Items in this collection
e-Gov Assessment in Republika Srpska: Rapid Assessment Results
2023-11-13, World Bank
This report, which is funded by the EU under the Support to Public Sector Management Reform Project in BiH, presents an assessment of e-services and key enablers that underpin an efficient and user-centric digital government in the RS, including recommendations for further development. The assessment was conducted at the request of and in close collaboration with the RS Ministry of Scientific and Technological Development, Higher Education and Information Society (MNRVOID). The report is meant to inform the RS Government’s future reform plans in the area of digitization.
Reaching the Potential for the Digital Economy in Africa: Digital Tools for Better Governance
2023-08-28, Alcaide, Maria Delfina, Anderson, James, Kramer, Michael, LaCascia, Hunt, Mells, Travis, Valentine, Justin, La Cascia, Joseph Huntington
That digital technologies can be tools for better governance is widely accepted - the degree to which they can meet their potential in Africa in the near future is an open question. Are the countries in Africa caught in a trap with digital progress limited by the very governance problems that such technologies could address? Or have they already progressed with large leaps forward? What are the factors that limit progress from being even faster? This study examines the progress and challenges in establishing the analog foundations for the use of digital technologies for better governance in Africa, and the degree of implementation of those GovTech tools. It covers the use of digital tools for providing information to the public, for streamlining the provision of government services including those related to taxation and business and land registration, courts and one-stop shops, digital identification systems, and interoperability between systems. The report similarly covers the use of digital tools for strengthening participation in policy making, accountability systems including grievance redress, and control of corruption. Finally, the report examines the adoption of electronic government procurement (eGP), as well as the procurement of IT systems by governments. The report concludes with recommendations for reaching the potential for the use of digital tools for better governance in Africa.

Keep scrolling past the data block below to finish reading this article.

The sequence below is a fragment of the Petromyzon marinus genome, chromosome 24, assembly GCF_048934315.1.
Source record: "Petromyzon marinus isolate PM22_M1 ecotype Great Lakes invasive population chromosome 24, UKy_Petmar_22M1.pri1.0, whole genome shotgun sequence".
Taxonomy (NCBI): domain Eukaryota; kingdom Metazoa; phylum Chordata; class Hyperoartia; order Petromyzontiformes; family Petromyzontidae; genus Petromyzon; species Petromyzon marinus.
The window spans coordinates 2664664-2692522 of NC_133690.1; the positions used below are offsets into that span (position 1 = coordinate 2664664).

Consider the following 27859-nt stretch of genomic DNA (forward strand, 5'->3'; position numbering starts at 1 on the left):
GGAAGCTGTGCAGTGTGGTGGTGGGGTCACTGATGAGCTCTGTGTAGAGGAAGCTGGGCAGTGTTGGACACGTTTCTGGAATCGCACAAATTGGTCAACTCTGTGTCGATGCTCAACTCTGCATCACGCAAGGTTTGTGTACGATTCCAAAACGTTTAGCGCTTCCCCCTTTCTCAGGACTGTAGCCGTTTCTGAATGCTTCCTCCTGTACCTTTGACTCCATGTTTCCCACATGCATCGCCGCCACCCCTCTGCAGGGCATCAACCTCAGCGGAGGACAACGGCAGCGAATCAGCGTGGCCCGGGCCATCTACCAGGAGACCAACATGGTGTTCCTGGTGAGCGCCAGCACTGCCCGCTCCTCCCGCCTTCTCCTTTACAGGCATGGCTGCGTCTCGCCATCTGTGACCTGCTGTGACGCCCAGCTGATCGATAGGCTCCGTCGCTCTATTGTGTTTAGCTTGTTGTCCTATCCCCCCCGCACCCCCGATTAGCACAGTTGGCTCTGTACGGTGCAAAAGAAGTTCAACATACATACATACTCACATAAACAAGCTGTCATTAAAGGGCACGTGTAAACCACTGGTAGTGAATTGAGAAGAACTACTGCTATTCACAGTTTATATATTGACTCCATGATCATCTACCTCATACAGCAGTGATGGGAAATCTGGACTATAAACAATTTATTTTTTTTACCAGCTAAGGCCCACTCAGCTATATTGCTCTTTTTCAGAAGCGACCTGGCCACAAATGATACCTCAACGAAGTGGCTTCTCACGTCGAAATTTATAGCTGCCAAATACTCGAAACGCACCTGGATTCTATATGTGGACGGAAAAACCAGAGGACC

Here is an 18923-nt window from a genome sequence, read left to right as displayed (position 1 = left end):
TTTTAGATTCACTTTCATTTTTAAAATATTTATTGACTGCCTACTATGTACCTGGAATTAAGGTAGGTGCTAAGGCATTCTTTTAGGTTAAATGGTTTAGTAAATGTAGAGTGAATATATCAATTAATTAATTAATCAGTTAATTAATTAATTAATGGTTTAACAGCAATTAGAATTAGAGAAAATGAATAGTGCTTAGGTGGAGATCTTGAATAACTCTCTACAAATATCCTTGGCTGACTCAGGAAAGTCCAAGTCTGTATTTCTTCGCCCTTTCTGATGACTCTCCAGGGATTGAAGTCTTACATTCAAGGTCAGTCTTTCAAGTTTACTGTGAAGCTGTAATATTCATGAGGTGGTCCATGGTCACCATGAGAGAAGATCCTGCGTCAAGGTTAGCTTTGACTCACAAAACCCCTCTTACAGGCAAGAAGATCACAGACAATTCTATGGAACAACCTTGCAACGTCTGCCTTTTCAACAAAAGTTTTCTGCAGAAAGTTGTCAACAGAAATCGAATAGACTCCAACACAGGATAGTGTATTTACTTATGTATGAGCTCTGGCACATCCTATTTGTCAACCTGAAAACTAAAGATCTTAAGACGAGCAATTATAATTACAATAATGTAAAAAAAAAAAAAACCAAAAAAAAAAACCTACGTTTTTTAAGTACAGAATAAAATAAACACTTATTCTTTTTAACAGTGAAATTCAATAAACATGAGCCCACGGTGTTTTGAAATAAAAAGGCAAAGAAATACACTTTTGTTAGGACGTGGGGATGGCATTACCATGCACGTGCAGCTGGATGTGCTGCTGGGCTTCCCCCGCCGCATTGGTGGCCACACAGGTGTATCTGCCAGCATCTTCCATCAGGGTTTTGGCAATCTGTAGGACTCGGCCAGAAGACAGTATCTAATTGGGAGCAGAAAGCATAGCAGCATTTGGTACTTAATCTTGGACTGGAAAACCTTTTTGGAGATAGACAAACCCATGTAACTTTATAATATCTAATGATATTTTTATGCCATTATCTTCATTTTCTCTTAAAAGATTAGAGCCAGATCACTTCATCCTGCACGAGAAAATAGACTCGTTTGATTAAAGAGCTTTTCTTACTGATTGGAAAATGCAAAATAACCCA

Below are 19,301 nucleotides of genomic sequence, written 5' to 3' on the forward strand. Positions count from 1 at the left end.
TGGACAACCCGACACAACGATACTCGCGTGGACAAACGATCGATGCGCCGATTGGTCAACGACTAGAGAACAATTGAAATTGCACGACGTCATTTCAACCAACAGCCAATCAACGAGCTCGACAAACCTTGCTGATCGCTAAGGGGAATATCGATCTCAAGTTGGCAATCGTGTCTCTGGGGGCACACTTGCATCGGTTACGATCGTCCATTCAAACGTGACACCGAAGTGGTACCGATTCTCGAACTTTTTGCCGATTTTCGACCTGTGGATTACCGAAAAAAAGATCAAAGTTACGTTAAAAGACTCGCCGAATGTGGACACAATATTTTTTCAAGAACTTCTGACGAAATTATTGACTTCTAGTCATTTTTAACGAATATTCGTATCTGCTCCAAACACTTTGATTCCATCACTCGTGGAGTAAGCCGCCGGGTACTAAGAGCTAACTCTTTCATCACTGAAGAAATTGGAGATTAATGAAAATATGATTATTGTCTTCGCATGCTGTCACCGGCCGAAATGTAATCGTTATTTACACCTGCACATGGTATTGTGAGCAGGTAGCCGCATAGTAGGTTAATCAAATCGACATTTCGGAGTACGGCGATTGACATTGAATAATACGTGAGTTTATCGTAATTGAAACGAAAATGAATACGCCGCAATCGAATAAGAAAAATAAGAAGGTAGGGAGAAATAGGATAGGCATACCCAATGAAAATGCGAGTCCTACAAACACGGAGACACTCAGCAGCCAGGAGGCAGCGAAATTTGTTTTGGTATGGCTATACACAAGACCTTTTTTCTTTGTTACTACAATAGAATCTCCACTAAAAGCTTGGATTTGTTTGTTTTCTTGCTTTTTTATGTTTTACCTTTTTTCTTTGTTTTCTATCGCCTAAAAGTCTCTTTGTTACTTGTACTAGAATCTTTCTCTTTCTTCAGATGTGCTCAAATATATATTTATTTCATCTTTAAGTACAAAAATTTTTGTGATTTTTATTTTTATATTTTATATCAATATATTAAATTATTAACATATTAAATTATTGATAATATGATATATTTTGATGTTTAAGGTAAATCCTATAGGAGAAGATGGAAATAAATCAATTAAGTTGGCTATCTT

Brazil : The SOL-ution for Smart Community Procurement: Simple, Efficient, and Transparent Government Systems
2022, World Bank
SOL is the Portuguese acronym for Online Bidding Solution (Solução Online de Licitação). SOL is a GovTech solution for community-level procurements carried out under community-driven development (CDD) projects, and it addresses the procurement challenges that the communities usually face. Piloting SOL in selected projects in Brazil showed the app’s potential to increase the efficiency, transparency, and governance of the procurement process. The app facilitates the connection between community associations and their suppliers and automates the full procurement process. In addition, as all procurement data is generated and safely stored in the app, the app enhances the audit capacity of governments and the World Bank. Given the many positive results, SOL is to be upgraded with new features and translated into other languages to facilitate scale-up and use by other countries, including in Latin America and the Caribbean.